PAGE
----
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Law enforcement not yet strictly enforcing Maine's face mask requirement, instead lead by example

Officers are wearing face coverings to protect themselves and the people they interact with.

FARMINGTON, Maine — A week after Maine first started to require the use of face masks or coverings in public when social distancing is not possible, law enforcement is not yet strictly enforcing it.

Instead, many agencies are choosing to lead by example amid the coronavirus pandemic

"It's a safety issue for both them and us,” Franklin County Sheriff’s Office Lt. David Rackliffe said.

Gov. Janet Mills issued an emergency order on the issue last week.

RELATED: Face coverings now required in public places in Maine

Since then, agencies like Rackliffe’s have been regularly wearing coverings themselves—to protect officers and the people they interact with.

"It's important that we're giving the impression that we're taking necessary steps to protect the public,” Rackliffe said.

Deputies in Franklin County and officers at departments across the state are equipped with masks and coverings manufactured by the Maine company Origin.

RELATED: Maine-based company producing masks to help fight COVID-19

The Farmington-based athletic products manufacturer known for its Jiu Jitsu gear first refocused its efforts when the COVID-19 outbreak intensified in March.

Since then, CEO Pete Roberts said it has distributed thousands of masks to health care providers and first responders in Maine and across the country.

"We're going to try and not just take care of our community, but the state as well,” Roberts said. "It's awesome to see the impact this tiny little company in the foothills of western Maine has had."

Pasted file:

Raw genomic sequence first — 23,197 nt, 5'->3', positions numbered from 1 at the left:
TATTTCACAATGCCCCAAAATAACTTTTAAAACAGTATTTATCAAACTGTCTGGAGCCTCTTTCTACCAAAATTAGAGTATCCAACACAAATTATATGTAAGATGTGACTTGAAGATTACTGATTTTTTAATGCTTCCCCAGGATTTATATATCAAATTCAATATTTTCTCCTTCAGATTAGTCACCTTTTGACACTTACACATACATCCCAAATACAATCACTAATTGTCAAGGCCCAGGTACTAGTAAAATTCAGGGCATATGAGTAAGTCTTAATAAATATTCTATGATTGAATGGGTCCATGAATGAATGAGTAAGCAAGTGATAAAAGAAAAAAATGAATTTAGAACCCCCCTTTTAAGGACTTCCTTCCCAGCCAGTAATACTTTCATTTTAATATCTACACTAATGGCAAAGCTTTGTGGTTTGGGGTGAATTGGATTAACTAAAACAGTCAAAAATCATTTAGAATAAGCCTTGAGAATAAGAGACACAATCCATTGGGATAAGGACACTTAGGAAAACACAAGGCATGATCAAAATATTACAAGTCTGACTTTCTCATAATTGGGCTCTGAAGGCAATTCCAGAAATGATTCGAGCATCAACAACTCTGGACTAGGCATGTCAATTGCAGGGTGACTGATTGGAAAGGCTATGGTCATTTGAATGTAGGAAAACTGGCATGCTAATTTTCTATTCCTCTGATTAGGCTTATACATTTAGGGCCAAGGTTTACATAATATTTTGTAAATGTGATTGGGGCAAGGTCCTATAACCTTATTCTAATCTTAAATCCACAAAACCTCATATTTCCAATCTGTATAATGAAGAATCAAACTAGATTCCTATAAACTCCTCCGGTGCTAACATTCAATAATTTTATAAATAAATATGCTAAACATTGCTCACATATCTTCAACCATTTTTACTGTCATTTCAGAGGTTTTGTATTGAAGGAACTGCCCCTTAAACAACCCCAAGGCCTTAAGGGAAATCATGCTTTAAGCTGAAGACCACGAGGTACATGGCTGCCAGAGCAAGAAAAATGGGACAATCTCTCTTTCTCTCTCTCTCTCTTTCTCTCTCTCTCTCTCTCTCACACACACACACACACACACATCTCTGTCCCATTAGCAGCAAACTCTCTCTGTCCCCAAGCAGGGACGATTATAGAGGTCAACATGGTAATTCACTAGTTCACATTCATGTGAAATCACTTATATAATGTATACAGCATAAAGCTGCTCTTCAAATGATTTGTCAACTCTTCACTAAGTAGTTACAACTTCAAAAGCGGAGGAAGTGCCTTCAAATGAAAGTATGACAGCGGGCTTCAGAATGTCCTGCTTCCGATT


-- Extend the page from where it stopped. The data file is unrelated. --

Origin’s products provide a more practical option for officers to wear day to day, especially as access to traditional personal protective equipment, PPE, is still a challenge for many towns and cities.

Credit: Photo: Origin USA

RELATED: Maine's first responders see more COVID-19 calls, urge public to 'stay away'

The Franklin County Sheriff’s Office has received some traditional equipment from local donors and state officials to be used in situations where an individual is or could be symptomatic.

Dr. Nirav Shah, director of the Maine CDC, addressed the current need in a press conference on Wednesday.

"Given that PPE remains a scarce resource, we're making sure that we first provided PPE to individuals in congregate settings like nursing homes as well as first responders at the local level,” he said.

The order remains in effect. Children under the age of two and those who have trouble breathing are exempt.

At NEWS CENTER Maine, we’re focusing our news coverage on the facts and not the fear around the illness. To see our full coverage, visit our coronavirus section, here: /coronavirus

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